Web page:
antisubalgebra

In constructive mathematics, we often do algebra by equipping an algebra with a tight apartness (and requiring the algebraic operations to be strongly extensional). In this context, it is convenient to replace subalgebras with *anti*-subalgebras, which classically are simply the complements of subalgebras.

Let us work in the context of universal algebra, so an **algebra** is a set $X$ equipped with a family of functions $f_i\colon X^{n_i} \to X$ (where each arity? $n_i$ is a cardinal number) that satisfy certain equational identities (which are irrelevant here). As usual, a **subalgebra** of $X$ is a subset $S$ such that $f_i(p_1,\ldots,p_{n_i}) \in S$ whenever each $p_k \in S$.

Now we require $S$ to have a tight apartness $\ne$, which induces a tight apartness on each $X^{n_i}$ (via existential quantification), and we require the operations $f_i$ to be strongly extensional. (There is no need, in general, to require that any arity $n_i$ be finite or that there be finitely many $f_i$.)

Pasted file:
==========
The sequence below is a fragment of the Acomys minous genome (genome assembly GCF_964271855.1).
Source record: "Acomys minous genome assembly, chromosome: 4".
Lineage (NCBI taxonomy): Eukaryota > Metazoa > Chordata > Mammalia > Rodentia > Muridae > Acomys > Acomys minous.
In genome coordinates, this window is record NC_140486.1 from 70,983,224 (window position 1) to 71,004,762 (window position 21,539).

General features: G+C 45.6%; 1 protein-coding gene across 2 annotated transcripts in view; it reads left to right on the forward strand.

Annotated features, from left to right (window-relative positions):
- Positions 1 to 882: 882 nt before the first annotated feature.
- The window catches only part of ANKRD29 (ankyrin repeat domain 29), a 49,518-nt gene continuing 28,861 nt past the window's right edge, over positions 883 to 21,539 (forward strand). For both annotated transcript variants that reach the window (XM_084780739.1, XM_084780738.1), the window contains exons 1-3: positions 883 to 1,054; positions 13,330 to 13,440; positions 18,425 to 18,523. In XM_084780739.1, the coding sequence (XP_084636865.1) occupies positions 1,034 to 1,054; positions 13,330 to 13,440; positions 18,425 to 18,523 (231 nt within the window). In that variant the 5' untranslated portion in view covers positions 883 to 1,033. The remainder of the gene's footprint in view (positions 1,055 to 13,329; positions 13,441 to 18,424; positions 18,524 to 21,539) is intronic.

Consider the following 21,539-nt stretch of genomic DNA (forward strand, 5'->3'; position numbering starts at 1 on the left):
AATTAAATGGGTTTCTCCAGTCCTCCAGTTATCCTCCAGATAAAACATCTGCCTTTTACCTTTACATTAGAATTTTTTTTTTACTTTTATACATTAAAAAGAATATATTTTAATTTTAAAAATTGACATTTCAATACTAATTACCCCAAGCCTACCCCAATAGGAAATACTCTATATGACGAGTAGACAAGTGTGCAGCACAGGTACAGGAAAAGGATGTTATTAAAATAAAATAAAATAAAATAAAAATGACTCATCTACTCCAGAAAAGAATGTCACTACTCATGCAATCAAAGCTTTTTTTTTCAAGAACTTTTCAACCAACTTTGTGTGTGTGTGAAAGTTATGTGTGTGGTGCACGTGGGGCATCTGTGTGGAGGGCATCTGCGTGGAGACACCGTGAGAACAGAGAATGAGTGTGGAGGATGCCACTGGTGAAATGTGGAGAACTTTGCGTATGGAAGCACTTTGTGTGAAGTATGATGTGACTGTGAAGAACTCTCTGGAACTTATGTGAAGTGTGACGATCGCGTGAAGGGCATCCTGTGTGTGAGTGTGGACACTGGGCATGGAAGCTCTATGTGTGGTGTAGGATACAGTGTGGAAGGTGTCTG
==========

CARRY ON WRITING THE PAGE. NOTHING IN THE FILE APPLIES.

A subset $A$ of $X$ is **open** (or $\ne$-open) if, whenever $p \in A$, $q \in A$ or $p \ne q$. An **antisubalgebra** of $X$ is an open subset $A$ such that $p_j \in A$ for some $j$ whenever $f_i(p_1,\ldots,p_{n_i}) \in A$ for any $i$. By taking the contrapositive, we see that the complement of $A$ is a subalgebra $S$; then $A$ may be recovered as the $\ne$-complement of $S$ (the set of those $p$ such that $p \ne q$ whenever $q \in S$). However, we cannot start with an arbitrary subalgebra $S$ and get an antisubalgebra $A$ in this way, as we cannot (in general) prove openness. (Impredicatively, we can take the antisubalgebra generated by the $\ne$-complement of $S$, as described below, but its complement will generally only be a superset of $S$.)

Unless otherwise noted, all of the constructions in these examples should be predicative.